The Federal Government Has Been Subsidizing Phone and Internet Access for Dead People

Wed, 16 Aug 2017 15:25:00 -0400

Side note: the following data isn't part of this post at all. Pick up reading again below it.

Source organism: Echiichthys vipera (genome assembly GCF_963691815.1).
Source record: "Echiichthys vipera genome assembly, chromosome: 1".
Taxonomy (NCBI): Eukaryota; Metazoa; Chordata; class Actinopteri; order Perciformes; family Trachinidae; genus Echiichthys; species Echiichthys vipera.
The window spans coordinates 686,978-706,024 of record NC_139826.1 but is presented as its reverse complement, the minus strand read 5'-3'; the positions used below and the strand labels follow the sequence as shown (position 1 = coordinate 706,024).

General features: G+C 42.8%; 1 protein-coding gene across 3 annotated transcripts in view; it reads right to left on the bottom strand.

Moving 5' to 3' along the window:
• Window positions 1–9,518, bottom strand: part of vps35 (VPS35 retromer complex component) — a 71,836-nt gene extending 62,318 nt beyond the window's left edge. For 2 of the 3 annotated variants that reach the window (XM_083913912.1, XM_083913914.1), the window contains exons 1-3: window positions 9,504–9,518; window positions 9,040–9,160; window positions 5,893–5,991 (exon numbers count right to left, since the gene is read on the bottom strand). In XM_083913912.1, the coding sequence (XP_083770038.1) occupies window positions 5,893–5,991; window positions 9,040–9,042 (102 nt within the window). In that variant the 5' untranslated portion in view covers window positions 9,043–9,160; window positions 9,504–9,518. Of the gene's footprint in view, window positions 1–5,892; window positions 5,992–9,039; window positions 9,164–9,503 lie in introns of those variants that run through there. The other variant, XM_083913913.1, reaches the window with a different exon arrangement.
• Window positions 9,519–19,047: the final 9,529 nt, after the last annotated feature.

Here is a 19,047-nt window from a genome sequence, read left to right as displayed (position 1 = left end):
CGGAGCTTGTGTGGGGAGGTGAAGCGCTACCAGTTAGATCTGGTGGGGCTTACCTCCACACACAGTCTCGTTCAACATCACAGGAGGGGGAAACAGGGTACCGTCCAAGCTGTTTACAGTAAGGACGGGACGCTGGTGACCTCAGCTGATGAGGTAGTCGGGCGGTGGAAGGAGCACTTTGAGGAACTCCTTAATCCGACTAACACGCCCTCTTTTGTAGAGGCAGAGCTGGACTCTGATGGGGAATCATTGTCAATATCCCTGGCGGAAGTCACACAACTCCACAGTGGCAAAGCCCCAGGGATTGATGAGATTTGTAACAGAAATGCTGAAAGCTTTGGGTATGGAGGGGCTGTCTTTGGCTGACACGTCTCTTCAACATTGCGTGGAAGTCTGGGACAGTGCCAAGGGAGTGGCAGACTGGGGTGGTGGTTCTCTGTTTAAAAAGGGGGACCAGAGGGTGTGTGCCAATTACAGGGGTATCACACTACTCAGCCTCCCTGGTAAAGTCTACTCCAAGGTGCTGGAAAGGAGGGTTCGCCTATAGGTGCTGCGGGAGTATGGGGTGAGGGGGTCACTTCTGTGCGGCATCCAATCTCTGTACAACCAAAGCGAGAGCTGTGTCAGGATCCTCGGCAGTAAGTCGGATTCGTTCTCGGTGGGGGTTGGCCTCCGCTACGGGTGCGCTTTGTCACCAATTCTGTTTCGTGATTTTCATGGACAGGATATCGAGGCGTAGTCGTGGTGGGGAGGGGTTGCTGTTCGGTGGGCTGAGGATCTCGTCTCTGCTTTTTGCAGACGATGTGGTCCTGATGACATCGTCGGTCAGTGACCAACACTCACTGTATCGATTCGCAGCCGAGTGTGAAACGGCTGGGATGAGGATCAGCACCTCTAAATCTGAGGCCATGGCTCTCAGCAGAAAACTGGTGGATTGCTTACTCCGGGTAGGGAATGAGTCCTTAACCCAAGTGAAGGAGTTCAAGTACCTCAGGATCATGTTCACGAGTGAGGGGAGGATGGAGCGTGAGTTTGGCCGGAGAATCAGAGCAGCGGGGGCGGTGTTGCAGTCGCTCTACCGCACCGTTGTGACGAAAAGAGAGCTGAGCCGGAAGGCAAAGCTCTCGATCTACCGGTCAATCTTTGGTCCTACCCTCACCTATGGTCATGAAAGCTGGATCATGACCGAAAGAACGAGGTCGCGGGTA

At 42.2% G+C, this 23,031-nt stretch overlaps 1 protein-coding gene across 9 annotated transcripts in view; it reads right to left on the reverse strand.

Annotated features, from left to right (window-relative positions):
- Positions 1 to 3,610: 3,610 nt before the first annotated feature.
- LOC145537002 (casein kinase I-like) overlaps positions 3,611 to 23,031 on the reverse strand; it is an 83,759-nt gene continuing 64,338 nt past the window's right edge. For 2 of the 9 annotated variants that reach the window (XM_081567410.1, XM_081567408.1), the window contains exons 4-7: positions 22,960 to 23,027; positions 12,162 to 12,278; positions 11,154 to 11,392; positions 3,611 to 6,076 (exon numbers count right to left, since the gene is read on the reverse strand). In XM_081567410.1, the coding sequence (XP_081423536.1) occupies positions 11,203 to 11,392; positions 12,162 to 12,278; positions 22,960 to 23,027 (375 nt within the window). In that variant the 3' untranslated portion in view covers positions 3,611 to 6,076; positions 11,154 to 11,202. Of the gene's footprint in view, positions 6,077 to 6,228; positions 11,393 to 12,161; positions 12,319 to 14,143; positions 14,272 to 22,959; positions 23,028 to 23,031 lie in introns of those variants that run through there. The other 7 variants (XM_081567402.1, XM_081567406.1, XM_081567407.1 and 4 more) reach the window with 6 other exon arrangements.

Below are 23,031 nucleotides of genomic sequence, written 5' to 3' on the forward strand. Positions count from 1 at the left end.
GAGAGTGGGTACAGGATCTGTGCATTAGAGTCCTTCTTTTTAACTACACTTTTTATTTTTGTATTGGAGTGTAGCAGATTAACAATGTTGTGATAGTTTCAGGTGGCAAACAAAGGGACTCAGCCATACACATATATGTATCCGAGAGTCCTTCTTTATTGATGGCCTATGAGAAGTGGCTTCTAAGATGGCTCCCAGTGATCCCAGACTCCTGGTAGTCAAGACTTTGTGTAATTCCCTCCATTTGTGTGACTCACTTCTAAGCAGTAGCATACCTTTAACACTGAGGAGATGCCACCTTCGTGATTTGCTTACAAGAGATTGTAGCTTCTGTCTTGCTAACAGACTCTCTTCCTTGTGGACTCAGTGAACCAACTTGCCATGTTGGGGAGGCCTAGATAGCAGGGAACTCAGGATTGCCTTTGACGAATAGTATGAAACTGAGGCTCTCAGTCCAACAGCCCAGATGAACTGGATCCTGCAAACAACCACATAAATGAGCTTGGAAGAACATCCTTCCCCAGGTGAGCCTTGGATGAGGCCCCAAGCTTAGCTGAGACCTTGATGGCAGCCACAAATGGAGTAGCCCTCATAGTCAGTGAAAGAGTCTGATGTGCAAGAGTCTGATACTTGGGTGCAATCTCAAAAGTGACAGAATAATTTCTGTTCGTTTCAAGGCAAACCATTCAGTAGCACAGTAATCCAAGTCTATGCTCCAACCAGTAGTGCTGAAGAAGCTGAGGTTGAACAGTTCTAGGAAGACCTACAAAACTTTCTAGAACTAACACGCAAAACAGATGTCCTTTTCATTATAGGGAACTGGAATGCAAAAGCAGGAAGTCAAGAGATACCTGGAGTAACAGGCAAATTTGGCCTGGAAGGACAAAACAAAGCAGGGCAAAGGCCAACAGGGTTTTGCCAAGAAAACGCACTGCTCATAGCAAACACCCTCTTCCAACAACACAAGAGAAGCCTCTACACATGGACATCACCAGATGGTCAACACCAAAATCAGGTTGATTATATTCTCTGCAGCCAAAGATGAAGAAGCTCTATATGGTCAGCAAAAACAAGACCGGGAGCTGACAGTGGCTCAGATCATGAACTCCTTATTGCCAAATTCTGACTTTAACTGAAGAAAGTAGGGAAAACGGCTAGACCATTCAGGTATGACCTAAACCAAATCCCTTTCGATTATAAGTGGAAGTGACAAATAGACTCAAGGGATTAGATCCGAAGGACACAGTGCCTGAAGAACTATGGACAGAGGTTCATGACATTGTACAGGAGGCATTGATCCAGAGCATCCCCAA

Lifeline—a federal program that is supposed to subsidize telephone and broadband internet service for low-income Americans—has been handing out subsidies to millions of ineligible recipients, including thousands of dead people. Now a bipartisan group of senators wants answers. On Monday, the leadership of the Senate's Homeland Security and Government Affairs Committee sent a letter asking the Government Accountability Office (GAO) to hand over any specific findings of fraud they've found in the Lifeline program for "further investigation and possible enforcement action." This request was prompted by a June GAO investigation of Lifeline, which is funded by the Federal Communications Commission (FCC). The report found that 1.2 million participants' eligibility could not be verified, that 5,510 were receiving multiple subsidies, and that another 6,378 were dead. In all, taxpayers could be paying $138 million annually in potentially fraudulent payments. Even by the feds' standards, the lack of accountability here is shocking. It highlights the inherent dangers that accompanies any government foray into the internet business. Under Lifeline, individuals earning below 135 percent of the federal poverty line, or who are receiving benefits from Medicaid, SNAP, or a similar program, are eligible for a $9.25 monthly subsidy on their internet or phone bill. That subsidy comes in the form of lower bills from participating phone and/or internet providers, who the government reimburses based on the number of Lifeline participants they have signed up. The Universal Service Administration Company (USAC)—a private nonprofit—administers the program, handing out $1.5 billion in subsidies to 12.3 million people in 2016. In its 2017 report, the GAO found several "weaknesses" in the program design. Notably, the government relies on service providers to conduct eligibility checks for Lifeline, and "companies may have financial incentives to enroll as many customers as possible." Indeed, providers have absolutely no incentive to check eligibility adequately. Enrolling more Lifeline participants means a provider receives more subsidies. Servicing more Lifeline participants also allows a provider to raise prices, as the federal government, not their customers, will eat the increased costs. Sure enough: When GAO staff submitted fraudulent Lifeline applications to 19 Lifeline service providers, 12 accepted them into the program. On a macro level, GAO examined the eligibility of some 3.5 million Lifeline beneficiaries in six states. The eligibility of over a third could not be verified. And as mentioned above, more than 11,000 were ineligible either because they were receiving multiple subsidies or because they were dead. GAO notes that "these numbers likely understate the number of people reported dead who were reenrolled in Lifeline," due to inadequate record keeping. The FCC has failed time and again to implement procedural safeguards or even evaluate the effectiveness of the program. The commission promised to review USAC's performance a year after contracting with them to administer the program; then it didn't. In 2005 the FCC awarded a contract to the National Academy of Public Administration to study the administration of the program, then inexplicably cancelled that contract. Not only is Lifeline poorly administered, the GAO concluded, but it is probably unnecessary, since it "may be an inefficient and costly mechanism to increase telephone subscribership." Most low-income households receive phone service without any need of a Lifeline subsidy, and many current participants would likely maintain phone service in the absence of the assistance. The same can be said of Lifeline's relative[...]